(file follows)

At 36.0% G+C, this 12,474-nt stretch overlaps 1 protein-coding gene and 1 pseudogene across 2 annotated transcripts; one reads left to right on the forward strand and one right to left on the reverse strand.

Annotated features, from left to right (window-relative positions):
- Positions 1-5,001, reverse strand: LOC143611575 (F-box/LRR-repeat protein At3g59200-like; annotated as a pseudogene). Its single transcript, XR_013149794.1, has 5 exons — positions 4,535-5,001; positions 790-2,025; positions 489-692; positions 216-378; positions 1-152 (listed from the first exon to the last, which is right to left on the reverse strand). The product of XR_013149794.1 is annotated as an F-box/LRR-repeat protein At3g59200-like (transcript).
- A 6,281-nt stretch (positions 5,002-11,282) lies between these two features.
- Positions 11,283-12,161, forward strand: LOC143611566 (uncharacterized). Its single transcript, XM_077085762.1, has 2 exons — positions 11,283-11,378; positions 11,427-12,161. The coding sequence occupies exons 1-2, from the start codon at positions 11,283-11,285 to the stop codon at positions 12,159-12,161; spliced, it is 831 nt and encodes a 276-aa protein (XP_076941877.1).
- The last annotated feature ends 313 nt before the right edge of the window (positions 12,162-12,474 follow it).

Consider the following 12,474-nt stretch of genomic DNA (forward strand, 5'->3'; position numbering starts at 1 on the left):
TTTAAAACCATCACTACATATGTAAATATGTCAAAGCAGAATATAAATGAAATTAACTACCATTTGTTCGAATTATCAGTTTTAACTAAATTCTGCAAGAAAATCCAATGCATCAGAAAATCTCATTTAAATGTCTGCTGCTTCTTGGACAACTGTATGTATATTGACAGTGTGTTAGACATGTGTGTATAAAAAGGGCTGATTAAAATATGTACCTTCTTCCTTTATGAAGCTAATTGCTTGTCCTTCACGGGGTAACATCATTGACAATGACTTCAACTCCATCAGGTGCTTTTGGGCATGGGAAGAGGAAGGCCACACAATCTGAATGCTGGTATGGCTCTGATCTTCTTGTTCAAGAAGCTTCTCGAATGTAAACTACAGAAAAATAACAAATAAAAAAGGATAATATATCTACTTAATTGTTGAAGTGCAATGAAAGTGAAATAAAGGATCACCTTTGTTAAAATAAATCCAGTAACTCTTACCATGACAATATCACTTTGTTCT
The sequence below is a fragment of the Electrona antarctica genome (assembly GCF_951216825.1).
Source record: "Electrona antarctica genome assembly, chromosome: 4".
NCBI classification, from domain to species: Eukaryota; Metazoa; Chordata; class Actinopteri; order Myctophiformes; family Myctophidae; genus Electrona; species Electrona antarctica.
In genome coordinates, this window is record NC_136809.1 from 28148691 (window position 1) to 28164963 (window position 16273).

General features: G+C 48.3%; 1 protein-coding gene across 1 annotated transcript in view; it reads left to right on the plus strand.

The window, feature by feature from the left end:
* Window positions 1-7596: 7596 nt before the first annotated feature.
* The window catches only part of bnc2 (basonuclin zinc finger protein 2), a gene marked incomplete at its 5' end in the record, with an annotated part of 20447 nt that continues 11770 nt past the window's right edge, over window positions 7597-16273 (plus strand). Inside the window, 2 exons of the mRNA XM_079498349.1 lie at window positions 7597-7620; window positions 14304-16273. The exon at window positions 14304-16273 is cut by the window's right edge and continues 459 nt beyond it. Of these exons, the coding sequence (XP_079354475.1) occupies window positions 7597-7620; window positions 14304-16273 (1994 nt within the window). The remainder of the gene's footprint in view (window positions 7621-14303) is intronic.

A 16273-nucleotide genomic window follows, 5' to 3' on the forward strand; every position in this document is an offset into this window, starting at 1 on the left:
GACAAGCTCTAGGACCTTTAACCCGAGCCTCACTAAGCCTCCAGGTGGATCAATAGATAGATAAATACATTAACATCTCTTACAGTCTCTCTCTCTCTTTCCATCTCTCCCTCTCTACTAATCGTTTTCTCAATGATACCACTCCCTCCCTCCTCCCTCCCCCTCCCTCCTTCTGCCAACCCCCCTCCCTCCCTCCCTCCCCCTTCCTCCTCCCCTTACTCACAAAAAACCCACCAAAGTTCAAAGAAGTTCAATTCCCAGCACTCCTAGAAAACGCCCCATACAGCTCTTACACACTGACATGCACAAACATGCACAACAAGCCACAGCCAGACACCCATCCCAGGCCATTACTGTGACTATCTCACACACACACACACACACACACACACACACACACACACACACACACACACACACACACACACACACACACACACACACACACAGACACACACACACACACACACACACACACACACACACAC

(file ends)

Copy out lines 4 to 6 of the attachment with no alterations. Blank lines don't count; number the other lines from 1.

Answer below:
- A 6,281-nt stretch (positions 5,002-11,282) lies between these two features.
- Positions 11,283-12,161, forward strand: LOC143611566 (uncharacterized). Its single transcript, XM_077085762.1, has 2 exons — positions 11,283-11,378; positions 11,427-12,161. The coding sequence occupies exons 1-2, from the start codon at positions 11,283-11,285 to the stop codon at positions 12,159-12,161; spliced, it is 831 nt and encodes a 276-aa protein (XP_076941877.1).
- The last annotated feature ends 313 nt before the right edge of the window (positions 12,162-12,474 follow it).